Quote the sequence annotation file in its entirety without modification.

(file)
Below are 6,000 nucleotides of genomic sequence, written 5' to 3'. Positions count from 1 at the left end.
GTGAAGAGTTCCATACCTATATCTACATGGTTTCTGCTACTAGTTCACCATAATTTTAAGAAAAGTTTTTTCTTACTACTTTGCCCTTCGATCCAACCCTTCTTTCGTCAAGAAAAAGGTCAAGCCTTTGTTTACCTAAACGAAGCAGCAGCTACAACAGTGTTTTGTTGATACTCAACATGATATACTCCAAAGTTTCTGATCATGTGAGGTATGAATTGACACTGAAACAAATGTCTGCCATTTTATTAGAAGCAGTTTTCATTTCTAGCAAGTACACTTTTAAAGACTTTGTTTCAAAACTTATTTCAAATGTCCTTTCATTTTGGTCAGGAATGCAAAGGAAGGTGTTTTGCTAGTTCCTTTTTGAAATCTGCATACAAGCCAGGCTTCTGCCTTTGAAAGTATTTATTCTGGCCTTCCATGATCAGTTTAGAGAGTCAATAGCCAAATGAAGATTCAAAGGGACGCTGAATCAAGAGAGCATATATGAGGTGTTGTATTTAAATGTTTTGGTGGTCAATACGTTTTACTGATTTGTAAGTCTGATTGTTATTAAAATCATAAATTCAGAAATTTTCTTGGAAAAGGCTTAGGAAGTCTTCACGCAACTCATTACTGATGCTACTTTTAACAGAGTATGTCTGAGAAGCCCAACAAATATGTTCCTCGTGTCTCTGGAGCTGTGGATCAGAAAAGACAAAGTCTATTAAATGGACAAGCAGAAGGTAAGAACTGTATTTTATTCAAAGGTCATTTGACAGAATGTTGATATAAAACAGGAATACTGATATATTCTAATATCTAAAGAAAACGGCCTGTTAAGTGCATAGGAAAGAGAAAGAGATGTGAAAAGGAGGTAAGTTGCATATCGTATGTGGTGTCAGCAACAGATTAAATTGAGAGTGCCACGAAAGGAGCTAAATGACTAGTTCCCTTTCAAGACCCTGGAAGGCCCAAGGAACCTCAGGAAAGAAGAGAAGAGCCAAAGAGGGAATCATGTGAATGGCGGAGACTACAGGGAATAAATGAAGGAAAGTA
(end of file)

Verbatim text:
Below are 6,000 nucleotides of genomic sequence, written 5' to 3'. Positions count from 1 at the left end.
GTGAAGAGTTCCATACCTATATCTACATGGTTTCTGCTACTAGTTCACCATAATTTTAAGAAAAGTTTTTTCTTACTACTTTGCCCTTCGATCCAACCCTTCTTTCGTCAAGAAAAAGGTCAAGCCTTTGTTTACCTAAACGAAGCAGCAGCTACAACAGTGTTTTGTTGATACTCAACATGATATACTCCAAAGTTTCTGATCATGTGAGGTATGAATTGACACTGAAACAAATGTCTGCCATTTTATTAGAAGCAGTTTTCATTTCTAGCAAGTACACTTTTAAAGACTTTGTTTCAAAACTTATTTCAAATGTCCTTTCATTTTGGTCAGGAATGCAAAGGAAGGTGTTTTGCTAGTTCCTTTTTGAAATCTGCATACAAGCCAGGCTTCTGCCTTTGAAAGTATTTATTCTGGCCTTCCATGATCAGTTTAGAGAGTCAATAGCCAAATGAAGATTCAAAGGGACGCTGAATCAAGAGAGCATATATGAGGTGTTGTATTTAAATGTTTTGGTGGTCAATACGTTTTACTGATTTGTAAGTCTGATTGTTATTAAAATCATAAATTCAGAAATTTTCTTGGAAAAGGCTTAGGAAGTCTTCACGCAACTCATTACTGATGCTACTTTTAACAGAGTATGTCTGAGAAGCCCAACAAATATGTTCCTCGTGTCTCTGGAGCTGTGGATCAGAAAAGACAAAGTCTATTAAATGGACAAGCAGAAGGTAAGAACTGTATTTTATTCAAAGGTCATTTGACAGAATGTTGATATAAAACAGGAATACTGATATATTCTAATATCTAAAGAAAACGGCCTGTTAAGTGCATAGGAAAGAGAAAGAGATGTGAAAAGGAGGTAAGTTGCATATCGTATGTGGTGTCAGCAACAGATTAAATTGAGAGTGCCACGAAAGGAGCTAAATGACTAGTTCCCTTTCAAGACCCTGGAAGGCCCAAGGAACCTCAGGAAAGAAGAGAAGAGCCAAAGAGGGAATCATGTGAATGGCGGAGACTACAGGGAATAAATGAAGGAAAGTA